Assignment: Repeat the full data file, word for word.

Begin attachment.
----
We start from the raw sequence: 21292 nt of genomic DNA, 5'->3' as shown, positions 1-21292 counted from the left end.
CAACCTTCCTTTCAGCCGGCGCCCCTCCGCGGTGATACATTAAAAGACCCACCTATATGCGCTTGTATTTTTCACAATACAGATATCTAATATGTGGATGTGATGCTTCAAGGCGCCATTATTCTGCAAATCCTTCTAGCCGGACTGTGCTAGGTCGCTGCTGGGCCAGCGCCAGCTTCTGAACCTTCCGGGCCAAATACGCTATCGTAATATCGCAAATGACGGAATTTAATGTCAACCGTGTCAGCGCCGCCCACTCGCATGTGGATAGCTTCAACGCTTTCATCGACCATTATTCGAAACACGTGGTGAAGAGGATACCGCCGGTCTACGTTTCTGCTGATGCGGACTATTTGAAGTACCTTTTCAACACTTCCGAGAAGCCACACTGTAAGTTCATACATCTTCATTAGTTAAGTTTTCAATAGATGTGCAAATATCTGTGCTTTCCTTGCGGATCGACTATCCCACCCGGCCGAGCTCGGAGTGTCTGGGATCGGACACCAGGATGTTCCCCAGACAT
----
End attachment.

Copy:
We start from the raw sequence: 21292 nt of genomic DNA, 5'->3' as shown, positions 1-21292 counted from the left end.
CAACCTTCCTTTCAGCCGGCGCCCCTCCGCGGTGATACATTAAAAGACCCACCTATATGCGCTTGTATTTTTCACAATACAGATATCTAATATGTGGATGTGATGCTTCAAGGCGCCATTATTCTGCAAATCCTTCTAGCCGGACTGTGCTAGGTCGCTGCTGGGCCAGCGCCAGCTTCTGAACCTTCCGGGCCAAATACGCTATCGTAATATCGCAAATGACGGAATTTAATGTCAACCGTGTCAGCGCCGCCCACTCGCATGTGGATAGCTTCAACGCTTTCATCGACCATTATTCGAAACACGTGGTGAAGAGGATACCGCCGGTCTACGTTTCTGCTGATGCGGACTATTTGAAGTACCTTTTCAACACTTCCGAGAAGCCACACTGTAAGTTCATACATCTTCATTAGTTAAGTTTTCAATAGATGTGCAAATATCTGTGCTTTCCTTGCGGATCGACTATCCCACCCGGCCGAGCTCGGAGTGTCTGGGATCGGACACCAGGATGTTCCCCAGACAT